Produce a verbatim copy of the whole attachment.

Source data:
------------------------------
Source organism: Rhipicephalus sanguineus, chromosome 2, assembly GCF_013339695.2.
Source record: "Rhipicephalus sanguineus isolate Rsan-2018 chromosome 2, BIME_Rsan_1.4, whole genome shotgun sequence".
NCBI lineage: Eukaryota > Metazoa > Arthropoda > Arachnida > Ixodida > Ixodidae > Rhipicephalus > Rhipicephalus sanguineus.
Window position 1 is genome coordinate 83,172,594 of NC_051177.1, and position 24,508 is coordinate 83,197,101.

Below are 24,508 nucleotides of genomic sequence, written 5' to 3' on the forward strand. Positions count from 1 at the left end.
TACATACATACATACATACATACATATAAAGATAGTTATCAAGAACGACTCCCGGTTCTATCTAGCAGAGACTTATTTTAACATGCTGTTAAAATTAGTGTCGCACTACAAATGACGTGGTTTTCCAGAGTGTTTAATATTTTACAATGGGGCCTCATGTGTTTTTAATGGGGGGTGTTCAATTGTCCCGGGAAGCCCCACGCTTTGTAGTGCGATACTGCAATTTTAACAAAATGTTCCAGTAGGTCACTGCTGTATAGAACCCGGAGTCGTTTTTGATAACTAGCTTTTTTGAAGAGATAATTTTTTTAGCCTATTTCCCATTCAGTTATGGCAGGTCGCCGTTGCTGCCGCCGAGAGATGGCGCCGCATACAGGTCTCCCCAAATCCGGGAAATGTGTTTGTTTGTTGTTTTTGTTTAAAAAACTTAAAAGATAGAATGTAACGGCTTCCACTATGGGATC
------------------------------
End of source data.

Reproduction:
Source organism: Rhipicephalus sanguineus, chromosome 2, assembly GCF_013339695.2.
Source record: "Rhipicephalus sanguineus isolate Rsan-2018 chromosome 2, BIME_Rsan_1.4, whole genome shotgun sequence".
NCBI lineage: Eukaryota > Metazoa > Arthropoda > Arachnida > Ixodida > Ixodidae > Rhipicephalus > Rhipicephalus sanguineus.
Window position 1 is genome coordinate 83,172,594 of NC_051177.1, and position 24,508 is coordinate 83,197,101.

Below are 24,508 nucleotides of genomic sequence, written 5' to 3' on the forward strand. Positions count from 1 at the left end.
TACATACATACATACATACATACATATAAAGATAGTTATCAAGAACGACTCCCGGTTCTATCTAGCAGAGACTTATTTTAACATGCTGTTAAAATTAGTGTCGCACTACAAATGACGTGGTTTTCCAGAGTGTTTAATATTTTACAATGGGGCCTCATGTGTTTTTAATGGGGGGTGTTCAATTGTCCCGGGAAGCCCCACGCTTTGTAGTGCGATACTGCAATTTTAACAAAATGTTCCAGTAGGTCACTGCTGTATAGAACCCGGAGTCGTTTTTGATAACTAGCTTTTTTGAAGAGATAATTTTTTTAGCCTATTTCCCATTCAGTTATGGCAGGTCGCCGTTGCTGCCGCCGAGAGATGGCGCCGCATACAGGTCTCCCCAAATCCGGGAAATGTGTTTGTTTGTTGTTTTTGTTTAAAAAACTTAAAAGATAGAATGTAACGGCTTCCACTATGGGATC